How Kenya can unlock the huge SMEs’ potential

The recent small and medium enterprises expo hosted by National Media Group two weeks ago was an eye-opener. The forum highlighted not only the challenges that the SMEs face, but also the opportunities that are available for them.However, it is appa...

The recent small and medium enterprises expo hosted by National Media Group  two weeks ago was an eye-opener. The forum highlighted not only the challenges that the SMEs face, but also the opportunities that are available for them.

However, it is apparent that overall the SMEs challenges far outweigh the opportunities. This calls for concerted and coordinated effort by all those responsible with coming up with solutions that will ensure that this crucial engine of economic growth is afforded a conducive environment to thrive.

Numerous setbacks were pointed out at the expo, hosted by NMG in partnership with the Kenya National Chamber of commerce and Industry (KNCCI). The prominent of these challenges are the lack of credit access and the inefficacy of agencies mandated to unlock the potential of SMEs.

But these are hardly the only hurdles standing in the way of a vibrant SMEs sector and an entrepreneurial culture. Other major setbacks include market access both local and internationally, unpredictable regulatory and business environment, multiple charges and levies by industry regulators and counties, competition from uncontrolled imports, influx of counterfeits and lack of subsidies to support SME exporters and access to technology.

It is time the sector was accorded the attention it deserves. It is ironic that SMEs have been neglected yet they are easily the strongest pillar of the economy going by statistics that indicate the segment creates jobs for more than 80 percent of the working population, and is responsible for 33.8 percent of the economic growth, according to data by the Kenya National Bureau of Statistics.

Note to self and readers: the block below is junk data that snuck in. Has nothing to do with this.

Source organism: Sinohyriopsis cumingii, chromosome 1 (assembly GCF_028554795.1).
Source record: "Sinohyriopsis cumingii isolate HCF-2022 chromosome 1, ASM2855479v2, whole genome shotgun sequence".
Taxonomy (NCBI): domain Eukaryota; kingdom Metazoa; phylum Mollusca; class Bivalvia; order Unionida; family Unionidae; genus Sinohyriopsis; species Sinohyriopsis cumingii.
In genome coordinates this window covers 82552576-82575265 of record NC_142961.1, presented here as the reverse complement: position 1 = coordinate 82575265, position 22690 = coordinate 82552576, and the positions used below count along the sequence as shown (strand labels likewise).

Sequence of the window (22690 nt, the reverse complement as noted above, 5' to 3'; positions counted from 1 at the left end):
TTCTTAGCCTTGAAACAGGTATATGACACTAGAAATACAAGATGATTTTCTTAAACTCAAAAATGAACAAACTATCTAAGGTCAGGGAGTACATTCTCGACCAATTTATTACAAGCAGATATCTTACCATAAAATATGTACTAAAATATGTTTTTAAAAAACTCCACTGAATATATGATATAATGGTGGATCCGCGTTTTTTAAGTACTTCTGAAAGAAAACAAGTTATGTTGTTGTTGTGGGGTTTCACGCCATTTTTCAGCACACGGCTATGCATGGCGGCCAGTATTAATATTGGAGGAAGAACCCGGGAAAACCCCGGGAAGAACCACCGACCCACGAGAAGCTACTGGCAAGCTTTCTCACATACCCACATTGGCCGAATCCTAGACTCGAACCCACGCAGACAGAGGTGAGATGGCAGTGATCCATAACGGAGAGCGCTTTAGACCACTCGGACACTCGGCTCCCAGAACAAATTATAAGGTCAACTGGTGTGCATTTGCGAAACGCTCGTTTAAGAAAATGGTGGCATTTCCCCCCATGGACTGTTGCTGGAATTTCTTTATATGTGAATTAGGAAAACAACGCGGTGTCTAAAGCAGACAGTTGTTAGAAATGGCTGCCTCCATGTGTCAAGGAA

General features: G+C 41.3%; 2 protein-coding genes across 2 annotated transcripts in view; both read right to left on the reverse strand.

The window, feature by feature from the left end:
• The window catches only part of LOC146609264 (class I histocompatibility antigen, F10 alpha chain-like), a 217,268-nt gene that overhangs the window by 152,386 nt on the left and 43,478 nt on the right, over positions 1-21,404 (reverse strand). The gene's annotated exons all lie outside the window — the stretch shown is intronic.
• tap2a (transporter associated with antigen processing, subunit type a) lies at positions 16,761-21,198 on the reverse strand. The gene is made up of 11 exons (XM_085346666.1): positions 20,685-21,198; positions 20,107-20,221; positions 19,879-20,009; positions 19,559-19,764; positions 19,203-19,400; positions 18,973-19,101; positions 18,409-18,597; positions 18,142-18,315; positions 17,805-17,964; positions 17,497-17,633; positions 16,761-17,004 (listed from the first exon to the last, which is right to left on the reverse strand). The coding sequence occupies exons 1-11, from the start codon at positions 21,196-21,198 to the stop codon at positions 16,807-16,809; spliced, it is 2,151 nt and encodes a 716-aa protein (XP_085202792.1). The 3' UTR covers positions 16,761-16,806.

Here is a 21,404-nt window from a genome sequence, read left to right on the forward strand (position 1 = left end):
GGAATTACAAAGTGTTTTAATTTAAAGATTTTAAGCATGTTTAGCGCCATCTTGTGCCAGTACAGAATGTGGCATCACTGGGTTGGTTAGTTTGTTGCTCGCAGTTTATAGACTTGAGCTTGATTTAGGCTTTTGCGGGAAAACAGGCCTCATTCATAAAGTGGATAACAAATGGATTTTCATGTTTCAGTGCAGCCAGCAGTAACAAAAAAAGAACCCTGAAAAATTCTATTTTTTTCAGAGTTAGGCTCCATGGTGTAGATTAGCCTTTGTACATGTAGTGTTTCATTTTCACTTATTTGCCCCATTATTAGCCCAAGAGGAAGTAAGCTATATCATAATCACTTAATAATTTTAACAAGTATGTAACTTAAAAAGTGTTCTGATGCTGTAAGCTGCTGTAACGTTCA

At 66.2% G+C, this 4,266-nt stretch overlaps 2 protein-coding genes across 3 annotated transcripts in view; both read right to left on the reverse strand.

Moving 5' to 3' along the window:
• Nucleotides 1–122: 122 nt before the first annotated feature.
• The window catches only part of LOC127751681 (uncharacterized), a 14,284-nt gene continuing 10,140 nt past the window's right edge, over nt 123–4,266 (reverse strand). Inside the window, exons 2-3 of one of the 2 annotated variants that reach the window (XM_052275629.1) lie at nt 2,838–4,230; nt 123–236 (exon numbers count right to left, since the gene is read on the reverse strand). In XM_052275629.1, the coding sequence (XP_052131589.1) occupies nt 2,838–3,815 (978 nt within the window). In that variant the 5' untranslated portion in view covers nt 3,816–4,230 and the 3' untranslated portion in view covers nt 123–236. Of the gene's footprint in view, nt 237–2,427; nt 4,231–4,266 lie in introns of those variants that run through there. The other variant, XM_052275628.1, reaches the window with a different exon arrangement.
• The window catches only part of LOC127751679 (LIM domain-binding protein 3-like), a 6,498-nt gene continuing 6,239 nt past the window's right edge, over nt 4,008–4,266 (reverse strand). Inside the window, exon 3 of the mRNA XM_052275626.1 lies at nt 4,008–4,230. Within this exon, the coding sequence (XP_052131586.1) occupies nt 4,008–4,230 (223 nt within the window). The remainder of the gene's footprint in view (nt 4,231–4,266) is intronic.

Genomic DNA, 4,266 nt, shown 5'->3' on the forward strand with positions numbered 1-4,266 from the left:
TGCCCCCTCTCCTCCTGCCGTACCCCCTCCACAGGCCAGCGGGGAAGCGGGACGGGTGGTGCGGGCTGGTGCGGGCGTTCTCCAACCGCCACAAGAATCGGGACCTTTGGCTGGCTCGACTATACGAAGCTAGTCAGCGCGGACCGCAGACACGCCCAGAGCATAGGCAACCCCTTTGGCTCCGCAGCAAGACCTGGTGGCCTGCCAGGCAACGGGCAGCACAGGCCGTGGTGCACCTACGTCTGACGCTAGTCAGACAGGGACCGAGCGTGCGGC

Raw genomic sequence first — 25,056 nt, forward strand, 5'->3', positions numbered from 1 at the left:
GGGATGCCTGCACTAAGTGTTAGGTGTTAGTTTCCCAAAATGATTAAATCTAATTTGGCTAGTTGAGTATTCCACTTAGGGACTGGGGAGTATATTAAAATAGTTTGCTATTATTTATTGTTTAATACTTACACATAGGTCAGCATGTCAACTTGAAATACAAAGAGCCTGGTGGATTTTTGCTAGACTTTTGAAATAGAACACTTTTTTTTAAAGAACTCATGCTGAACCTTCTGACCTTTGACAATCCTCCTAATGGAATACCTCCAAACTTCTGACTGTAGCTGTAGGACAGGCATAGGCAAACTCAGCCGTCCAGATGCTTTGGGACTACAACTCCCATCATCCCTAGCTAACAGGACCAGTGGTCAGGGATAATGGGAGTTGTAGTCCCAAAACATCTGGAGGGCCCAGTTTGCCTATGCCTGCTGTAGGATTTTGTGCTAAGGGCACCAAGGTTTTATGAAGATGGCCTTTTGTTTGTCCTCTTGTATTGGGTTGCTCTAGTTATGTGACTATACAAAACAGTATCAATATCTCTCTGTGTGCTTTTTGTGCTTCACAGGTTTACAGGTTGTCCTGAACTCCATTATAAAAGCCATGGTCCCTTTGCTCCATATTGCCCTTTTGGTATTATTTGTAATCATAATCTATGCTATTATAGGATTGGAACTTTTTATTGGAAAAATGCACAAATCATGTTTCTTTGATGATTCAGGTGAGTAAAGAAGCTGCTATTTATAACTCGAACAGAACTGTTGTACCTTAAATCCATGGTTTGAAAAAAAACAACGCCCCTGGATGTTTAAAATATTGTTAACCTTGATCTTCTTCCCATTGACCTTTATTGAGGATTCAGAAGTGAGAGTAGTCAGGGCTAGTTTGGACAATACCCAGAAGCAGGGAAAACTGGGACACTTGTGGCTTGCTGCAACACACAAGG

What is encouraging is that an assortment of solutions to these SMEs problems have largely been crafted by various players and all that is needed is just their coordination, implementation and application.

Various organisations and entities such the Kenya Manufacturers Association and Kenya Private Sector Alliance have designed roadmap for start-ups and small enterprises to beat teething challenges, attract financial support, and obtain mentorship as well as linkages to local and international markets.

A survey by Kepsa shows the businesses face hard times in a bid to expand in the local and external markets, with the alliance calling for deeper consultation between the government to help identify and address this market access challenges.

There is also an urgent to make State initiatives such as the Youth Enterprise Fund, Uwezo Fund, and 30 percent government tenders for special groups — youth, women, and people with disabilities — to be more effective. The way they are conceptionalised and operationalised make them unsustainable.

Currently groups can successfully apply for these funds even without their entrepreneurial capacity being properly evaluated. This has led to a situation where groups that lack business skills, acumen and drive get the loans or tenders. Your guess is good as mine how this would eventually turn out; left to their own devices, these groups will certainly fail in their business journey.

The best way out of this is to identify entrepreneurs and start-ups that have already made good progress and all that they need is just credit to expand. Focusing on such enterprises and entrepreneurs that are ready for take-off will ensure that initiatives such as Uwezo and Youth Fund have maximum impact while the loan repayment rate is kept high.

Giving loans to people who do not have viable ideas backed by a burning passion, resilience and resolve to see those ideas or dreams turn into reality is setting up for failure these state initiatives. This where the government, despite its good intention, has gone wrong.

The heavy burden of taxation has also emerged as a key stumbling block choking life out of SMES. Talks by sector players and taxman on how to reduce this burden have been held many times, but little progress has been made. Bold steps should thus be taken to ensure proposals borne out of these deliberations bear fruit. Piling taxes on SMEs is literally killing the goose that lay the golden egg.

Original Source: Business Daily